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In most books and movies, the “other woman” – the woman having an affair with a married man – is often painted as a villain. But what about in The Great Gatsby, a novel in which both married women (Myrtle Wilson and Daisy Buchanan) are having affairs? Especially given that one (Daisy) ends up killing the other (Myrtle), is Myrtle just a one-note “other woman,” or is there more to her?

Myrtle’s role in the story isn’t as large as Daisy’s, Gatsby’s, or Tom’s. However, she is crucial to the plot of the story, and especially to its tragic conclusion. Find out more about Myrtle’s role in Gatsby in this guide!

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Best Analysis: Eyes of TJ Eckleburg in The Great Gatsby

Posted by Dr. Anna Wulick | May 9, 2018 4:00:00 PM

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In The Great Gatsby, in the middle of a strange, gray landscape, hovers a giant billboard of eyes without a face - the eyes of Doctor T.J. Eckleburg. It’s a creepy image, and the fact that several characters seem disturbed by it means that it is very significant in the novel. But did you know that F. Scott Fitzgerald didn’t make up this advertisement? If you image search “oculist shop sign,” you’ll see that this disembodied eyes thing was a pretty standard way to advertise places that sold glasses!

So how does The Great Gatsby transform what would have a reasonable everyday image into a sign of the macabre? And why does this billboard affect the characters who see them so much? In this article, I’ll talk about the places where the eyes of Dr. T.J. Eckleburg are mentioned in the novel, explain their symbolic meaning, connect them with the novel’s themes and characters, and also give you some jumping-off points for writing essays.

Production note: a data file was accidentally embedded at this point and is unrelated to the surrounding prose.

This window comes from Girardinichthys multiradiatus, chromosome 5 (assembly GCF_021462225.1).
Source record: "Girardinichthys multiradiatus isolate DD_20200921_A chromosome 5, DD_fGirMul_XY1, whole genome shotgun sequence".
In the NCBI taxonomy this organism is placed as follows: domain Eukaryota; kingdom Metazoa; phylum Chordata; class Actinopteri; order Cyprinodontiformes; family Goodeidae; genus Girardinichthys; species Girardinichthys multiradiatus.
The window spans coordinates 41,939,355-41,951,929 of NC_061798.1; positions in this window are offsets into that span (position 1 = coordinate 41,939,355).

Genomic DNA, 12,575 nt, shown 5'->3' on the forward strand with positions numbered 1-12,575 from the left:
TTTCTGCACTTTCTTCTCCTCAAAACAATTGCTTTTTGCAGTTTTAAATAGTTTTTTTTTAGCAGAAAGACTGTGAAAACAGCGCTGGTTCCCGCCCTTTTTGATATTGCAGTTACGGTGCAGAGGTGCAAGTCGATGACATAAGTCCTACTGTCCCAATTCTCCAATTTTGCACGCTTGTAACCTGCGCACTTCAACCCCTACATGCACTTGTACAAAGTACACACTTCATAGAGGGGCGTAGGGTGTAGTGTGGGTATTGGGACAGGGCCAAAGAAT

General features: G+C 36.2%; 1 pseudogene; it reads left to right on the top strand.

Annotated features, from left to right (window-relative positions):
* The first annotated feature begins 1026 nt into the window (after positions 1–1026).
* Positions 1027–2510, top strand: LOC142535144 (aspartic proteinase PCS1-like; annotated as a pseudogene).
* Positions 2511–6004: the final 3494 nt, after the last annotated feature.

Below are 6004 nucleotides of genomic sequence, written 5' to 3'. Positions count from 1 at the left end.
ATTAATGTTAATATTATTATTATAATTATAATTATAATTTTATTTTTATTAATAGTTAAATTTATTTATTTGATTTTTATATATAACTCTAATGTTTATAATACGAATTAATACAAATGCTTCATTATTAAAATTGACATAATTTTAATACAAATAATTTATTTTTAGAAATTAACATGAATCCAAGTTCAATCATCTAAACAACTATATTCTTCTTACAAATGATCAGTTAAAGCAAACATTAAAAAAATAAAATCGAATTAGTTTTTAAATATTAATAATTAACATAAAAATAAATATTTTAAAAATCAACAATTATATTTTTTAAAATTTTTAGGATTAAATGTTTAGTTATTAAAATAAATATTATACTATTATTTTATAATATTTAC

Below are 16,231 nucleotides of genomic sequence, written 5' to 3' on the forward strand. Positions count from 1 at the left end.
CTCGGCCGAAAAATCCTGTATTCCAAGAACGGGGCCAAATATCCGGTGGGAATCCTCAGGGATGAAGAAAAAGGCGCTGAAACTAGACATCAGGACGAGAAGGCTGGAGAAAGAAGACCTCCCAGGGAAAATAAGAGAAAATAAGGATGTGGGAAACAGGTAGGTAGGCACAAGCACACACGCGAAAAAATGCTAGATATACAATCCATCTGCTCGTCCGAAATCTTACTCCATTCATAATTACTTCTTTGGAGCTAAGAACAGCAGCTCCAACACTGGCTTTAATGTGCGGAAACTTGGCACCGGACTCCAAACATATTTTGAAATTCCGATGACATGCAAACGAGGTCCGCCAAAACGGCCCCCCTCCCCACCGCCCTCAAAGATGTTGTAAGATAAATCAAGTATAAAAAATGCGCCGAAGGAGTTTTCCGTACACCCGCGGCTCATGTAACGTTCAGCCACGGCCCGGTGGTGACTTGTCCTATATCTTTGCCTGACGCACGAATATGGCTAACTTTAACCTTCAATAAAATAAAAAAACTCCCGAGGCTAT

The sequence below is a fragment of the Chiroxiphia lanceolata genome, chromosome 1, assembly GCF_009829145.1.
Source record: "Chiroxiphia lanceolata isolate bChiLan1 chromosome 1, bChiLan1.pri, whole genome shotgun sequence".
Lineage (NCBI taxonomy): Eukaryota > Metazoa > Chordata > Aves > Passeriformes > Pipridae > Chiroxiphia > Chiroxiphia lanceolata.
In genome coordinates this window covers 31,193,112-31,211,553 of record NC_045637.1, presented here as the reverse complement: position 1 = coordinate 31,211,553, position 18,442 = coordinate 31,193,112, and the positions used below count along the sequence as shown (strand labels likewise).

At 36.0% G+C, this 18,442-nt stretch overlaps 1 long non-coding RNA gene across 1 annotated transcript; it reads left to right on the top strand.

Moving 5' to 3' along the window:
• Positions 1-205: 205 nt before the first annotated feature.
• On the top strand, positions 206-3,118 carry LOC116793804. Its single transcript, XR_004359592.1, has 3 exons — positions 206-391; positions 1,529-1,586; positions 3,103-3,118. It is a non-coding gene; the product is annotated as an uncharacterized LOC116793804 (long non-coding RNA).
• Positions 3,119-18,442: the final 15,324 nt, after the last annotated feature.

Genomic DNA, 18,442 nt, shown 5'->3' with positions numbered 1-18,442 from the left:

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Best Analysis: Green Light in The Great Gatsby

Posted by Dr. Anna Wulick | May 2, 2018 3:00:00 PM

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One of the most arresting images in The Great Gatsby is Nick’s vision of Gatsby stretching his arms out towards a small green light on the opposite shore of the bay. The mysterious, almost mystical nature of this gesture is a sure-fire sign that this green light is a symbol.

What is a symbol? It’s something that is given extra meaning beyond itself. Something that stops being simply an everyday object, and instead represents thoughts and ideas that are bigger than itself.

What are the abstract ideas behind the green light in The Great Gatsby? Read on to see where this symbol pops up in the novel, what themes it is connected to, which characters are most closely associated with it, and some ideas for essay topics on this symbol.

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Best Character Analysis: Nick Carraway – The Great Gatsby

Posted by Halle Edwards | May 1, 2018 4:00:00 PM

Book Guides

Nick Carraway is The Great Gatsby’s narrator, but he isn’t the protagonist (main character).